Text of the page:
Dr. Natalie Archer is intimately aware of the latest form of elder abuse, especially when she hears the excuses from the caregivers of some of her older patients.
“Well, my dad doesn’t talk, so he doesn’t need to have dentures,” the local dentist recounted. Or, “She’s been on IV fluids, so she just drinks out of a straw.”
Having practised mobile geriatric dentistry for a decade in Ontario, Archer operates two clinics in Toronto – one in Runnymede and one in Rosedale – each specializing in geriatric care. She treats patients from across Toronto, including East York.
“We see a huge number of (older) patients here who just can’t eat basic foods,” Archer said. “It affects your willingness to live. It prevents them from being sociable. It prevents them from smiling and being confident.”
Because the problem appeared to be widespread, some time ago Archer initiated the Dental Elderly Abuse Response (DEAR) Project to addresses the pitfalls of dental care in the seniors of Toronto.
“It was just a big black hole and that inspired me to start this,” she said.
The DEAR Project is supported by the Canadian Centre for Elderly Law (CCEL) and the National Initiative for Elderly Care (NICE). Laura Tamblyn Watts, a senior fellow at CCEL, represents the legal side of the project.
“It became very clear, very early on, that dental elder abuse and neglect, and particularly neglect, was probably the most prevalent form of abuse and neglect in Canada,” she said.
DEAR’s research shows that almost one in three senior dental cases involves abuse or neglect, and yet it is is the only project of its kind.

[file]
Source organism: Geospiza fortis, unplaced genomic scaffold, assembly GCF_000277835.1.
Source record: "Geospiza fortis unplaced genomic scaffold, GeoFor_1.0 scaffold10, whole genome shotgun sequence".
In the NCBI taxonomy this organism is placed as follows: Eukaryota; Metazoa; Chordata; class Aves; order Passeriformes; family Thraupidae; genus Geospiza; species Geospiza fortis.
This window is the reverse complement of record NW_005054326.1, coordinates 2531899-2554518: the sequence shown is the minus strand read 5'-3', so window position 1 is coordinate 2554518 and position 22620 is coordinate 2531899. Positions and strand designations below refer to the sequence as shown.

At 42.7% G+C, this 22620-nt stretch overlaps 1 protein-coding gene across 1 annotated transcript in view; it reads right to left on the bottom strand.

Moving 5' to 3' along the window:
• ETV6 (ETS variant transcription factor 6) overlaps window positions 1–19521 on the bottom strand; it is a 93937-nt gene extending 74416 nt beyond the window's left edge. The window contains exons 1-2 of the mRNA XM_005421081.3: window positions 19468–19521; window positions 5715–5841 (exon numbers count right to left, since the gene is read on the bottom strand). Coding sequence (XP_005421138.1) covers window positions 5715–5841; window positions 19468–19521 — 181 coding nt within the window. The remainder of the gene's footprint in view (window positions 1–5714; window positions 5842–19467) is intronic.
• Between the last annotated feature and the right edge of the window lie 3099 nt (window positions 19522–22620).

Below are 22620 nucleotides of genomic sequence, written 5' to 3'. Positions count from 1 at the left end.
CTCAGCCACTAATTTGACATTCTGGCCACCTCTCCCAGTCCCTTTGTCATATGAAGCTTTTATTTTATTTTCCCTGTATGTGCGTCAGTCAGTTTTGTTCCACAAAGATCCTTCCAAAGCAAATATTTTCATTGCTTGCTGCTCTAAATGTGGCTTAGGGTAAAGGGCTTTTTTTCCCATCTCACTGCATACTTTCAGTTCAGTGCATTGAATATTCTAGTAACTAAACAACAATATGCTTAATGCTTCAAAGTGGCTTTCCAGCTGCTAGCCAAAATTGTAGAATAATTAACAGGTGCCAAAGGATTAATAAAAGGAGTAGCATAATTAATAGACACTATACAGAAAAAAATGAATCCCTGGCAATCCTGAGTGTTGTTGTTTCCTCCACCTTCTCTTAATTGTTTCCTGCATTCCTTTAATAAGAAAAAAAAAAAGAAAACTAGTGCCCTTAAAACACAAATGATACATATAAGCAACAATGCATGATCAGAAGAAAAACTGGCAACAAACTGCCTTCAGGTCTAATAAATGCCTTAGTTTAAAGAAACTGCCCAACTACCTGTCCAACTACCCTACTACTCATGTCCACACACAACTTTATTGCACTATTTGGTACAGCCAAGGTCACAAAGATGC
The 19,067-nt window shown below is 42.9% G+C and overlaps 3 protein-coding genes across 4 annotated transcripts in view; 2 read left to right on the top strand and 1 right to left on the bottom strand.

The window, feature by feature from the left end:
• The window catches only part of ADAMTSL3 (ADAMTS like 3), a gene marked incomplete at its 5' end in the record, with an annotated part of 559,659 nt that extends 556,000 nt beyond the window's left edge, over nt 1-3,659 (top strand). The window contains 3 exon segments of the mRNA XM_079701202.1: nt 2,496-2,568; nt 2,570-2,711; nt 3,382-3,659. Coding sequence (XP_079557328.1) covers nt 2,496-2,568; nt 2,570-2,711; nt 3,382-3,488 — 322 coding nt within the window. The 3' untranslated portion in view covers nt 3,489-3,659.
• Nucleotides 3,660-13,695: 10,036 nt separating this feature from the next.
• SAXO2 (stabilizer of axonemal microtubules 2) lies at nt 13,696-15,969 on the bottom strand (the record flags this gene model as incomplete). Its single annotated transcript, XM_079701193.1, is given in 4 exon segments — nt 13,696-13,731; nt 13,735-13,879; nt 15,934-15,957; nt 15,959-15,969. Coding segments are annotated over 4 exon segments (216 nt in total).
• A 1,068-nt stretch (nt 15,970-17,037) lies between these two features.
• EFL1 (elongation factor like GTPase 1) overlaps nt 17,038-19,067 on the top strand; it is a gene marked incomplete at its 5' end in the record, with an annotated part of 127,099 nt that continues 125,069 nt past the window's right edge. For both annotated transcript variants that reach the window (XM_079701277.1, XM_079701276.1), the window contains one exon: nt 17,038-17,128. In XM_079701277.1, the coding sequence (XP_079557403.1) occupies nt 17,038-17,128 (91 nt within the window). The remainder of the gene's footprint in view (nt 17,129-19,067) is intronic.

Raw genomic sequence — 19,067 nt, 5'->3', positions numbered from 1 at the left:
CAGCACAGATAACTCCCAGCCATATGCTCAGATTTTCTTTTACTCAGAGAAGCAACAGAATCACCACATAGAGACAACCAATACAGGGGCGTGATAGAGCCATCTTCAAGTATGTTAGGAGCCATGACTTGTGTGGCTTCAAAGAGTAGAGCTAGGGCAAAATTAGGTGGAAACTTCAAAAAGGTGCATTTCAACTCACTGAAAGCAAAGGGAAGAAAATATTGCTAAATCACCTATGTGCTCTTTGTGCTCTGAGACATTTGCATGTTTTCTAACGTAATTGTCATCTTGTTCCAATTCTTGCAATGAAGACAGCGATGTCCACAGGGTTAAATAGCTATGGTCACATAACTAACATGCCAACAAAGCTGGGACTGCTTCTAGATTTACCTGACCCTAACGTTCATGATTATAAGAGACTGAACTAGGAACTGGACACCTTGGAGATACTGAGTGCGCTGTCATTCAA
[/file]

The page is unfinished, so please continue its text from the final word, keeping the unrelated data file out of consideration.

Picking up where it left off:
“What we wanted to do with the project,” Watts said, “was (to) connect with older adults, their families and caregivers, as well as dentists, to bring the conversation about the legal aspects and the responsibility aspects together.”
Archer explained that as people age, they tend to have a dismissive attitude about dental problems. This can present real problems if the attitude is shared by a caregiver.
“If you think about it, everything you eat, everything that goes in, the bacteria, who you kiss, it’s all focused on the mouth,” she said. “Everybody has the right to a healthy mouth, and everybody has the right to a pain-free mouth.”
Canadians are used to having relatively easy access to dental care. When patients need a toothache attended to or a teeth cleaning, they can walk into a dentist’s office and remedy the situation. However, some older patients may face mobility issues. Others may lose contact with a regular dentist. In short, they are no longer in control of how to care for their teeth get. The DEAR Project strives to change that.
Archer said her greatest concern is when “somebody’s making decisions on (an older patient’s) behalf that I truly don’t think are those patient’s wishes.” She can immediately tell when a patient, who used to be regular with his or her dental care, has suddenly been abandoned.
“There’s a disparity there and so I have to be the advocate for the patient and look after the situation,” she said.
Watts blames a general neglect and ignorance of such elder dental issues for the problem.
“People don’t know about the issues of capacity. They don’t know about the issues of advanced care planning. And they don’t know the effect really on geriatric dental health,” she said. “Older adults are being abused and neglected either on purpose or through lack of understanding and lack of knowledge and we’re really trying to do something about it.”
So a fundamental objective of the DEAR Project is to educate people about the issues of capacity and consent. The project has delivered several knowledge mobilization tools so far, and has made advanced care planning tools available on its platforms online.
“I think our approach is educative. It’s definitely not punitive,” Archer said.
She said she has fears about the way the DEAR Project will be received, in particular that people will feel judged whether they are caregivers or seniors themselves.
“I definitely don’t want people to feel that way,” she said. “We’re here to help. We’re here to educate and I think we’re making some great headway here, getting people smiling. Everybody should be smiling.”